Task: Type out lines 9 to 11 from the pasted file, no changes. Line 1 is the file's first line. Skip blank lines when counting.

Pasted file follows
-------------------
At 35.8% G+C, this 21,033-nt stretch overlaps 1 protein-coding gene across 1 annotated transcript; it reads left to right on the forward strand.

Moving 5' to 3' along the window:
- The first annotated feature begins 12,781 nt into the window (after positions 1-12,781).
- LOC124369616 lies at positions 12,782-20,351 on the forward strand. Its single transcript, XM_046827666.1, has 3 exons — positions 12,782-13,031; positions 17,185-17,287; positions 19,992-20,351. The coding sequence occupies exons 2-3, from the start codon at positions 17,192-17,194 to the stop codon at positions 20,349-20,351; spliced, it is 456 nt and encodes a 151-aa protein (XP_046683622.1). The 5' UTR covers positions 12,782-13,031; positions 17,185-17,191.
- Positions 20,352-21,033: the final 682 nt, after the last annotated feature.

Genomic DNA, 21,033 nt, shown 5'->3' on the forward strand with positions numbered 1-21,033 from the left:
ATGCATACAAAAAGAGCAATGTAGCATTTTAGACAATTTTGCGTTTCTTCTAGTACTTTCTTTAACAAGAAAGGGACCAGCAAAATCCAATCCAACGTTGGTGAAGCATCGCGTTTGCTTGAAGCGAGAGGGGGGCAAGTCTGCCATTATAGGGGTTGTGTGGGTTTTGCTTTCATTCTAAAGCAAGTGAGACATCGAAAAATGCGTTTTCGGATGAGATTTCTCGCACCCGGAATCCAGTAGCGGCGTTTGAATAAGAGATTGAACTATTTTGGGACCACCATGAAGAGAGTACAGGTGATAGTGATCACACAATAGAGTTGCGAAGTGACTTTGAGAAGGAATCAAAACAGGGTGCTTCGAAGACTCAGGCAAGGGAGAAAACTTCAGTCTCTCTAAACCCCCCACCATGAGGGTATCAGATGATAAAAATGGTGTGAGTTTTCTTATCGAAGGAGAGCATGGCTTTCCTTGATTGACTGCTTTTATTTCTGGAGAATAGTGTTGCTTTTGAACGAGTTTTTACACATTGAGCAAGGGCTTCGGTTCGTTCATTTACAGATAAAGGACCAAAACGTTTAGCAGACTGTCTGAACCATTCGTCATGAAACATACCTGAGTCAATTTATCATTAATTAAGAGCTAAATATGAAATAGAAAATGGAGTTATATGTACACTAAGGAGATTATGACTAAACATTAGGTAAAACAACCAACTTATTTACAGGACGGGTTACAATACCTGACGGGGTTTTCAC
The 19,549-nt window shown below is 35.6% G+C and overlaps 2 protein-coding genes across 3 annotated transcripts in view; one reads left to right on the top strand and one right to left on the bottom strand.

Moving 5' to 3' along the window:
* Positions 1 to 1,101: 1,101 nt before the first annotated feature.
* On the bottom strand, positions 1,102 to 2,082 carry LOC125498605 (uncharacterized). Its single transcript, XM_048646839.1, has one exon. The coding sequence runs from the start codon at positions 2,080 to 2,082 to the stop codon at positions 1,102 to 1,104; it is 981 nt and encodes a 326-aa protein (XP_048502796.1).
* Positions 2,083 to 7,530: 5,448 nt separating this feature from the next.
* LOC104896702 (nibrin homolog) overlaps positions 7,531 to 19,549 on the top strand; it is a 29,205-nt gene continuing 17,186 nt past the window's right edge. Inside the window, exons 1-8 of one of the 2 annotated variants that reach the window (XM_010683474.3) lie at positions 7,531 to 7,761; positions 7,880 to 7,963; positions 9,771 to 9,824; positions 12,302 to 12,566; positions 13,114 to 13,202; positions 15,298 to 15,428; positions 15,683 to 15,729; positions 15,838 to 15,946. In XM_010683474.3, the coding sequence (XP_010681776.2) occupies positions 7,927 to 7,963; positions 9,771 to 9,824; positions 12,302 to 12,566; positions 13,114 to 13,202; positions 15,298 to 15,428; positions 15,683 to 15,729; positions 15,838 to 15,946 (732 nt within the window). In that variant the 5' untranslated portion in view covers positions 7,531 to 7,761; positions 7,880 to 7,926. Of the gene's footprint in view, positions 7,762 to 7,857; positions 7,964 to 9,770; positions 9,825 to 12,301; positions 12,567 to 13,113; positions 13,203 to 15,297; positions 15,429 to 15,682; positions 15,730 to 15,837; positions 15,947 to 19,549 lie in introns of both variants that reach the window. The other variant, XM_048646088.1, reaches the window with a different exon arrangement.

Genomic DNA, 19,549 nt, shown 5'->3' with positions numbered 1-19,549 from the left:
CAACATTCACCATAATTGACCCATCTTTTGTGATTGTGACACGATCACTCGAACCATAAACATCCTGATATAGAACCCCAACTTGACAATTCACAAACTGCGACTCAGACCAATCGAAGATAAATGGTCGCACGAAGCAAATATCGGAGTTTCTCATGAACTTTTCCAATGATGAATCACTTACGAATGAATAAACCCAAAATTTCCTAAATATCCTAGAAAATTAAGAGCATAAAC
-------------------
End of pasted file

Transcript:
Moving 5' to 3' along the window:
* Positions 1 to 1,101: 1,101 nt before the first annotated feature.
* On the bottom strand, positions 1,102 to 2,082 carry LOC125498605 (uncharacterized). Its single transcript, XM_048646839.1, has one exon. The coding sequence runs from the start codon at positions 2,080 to 2,082 to the stop codon at positions 1,102 to 1,104; it is 981 nt and encodes a 326-aa protein (XP_048502796.1).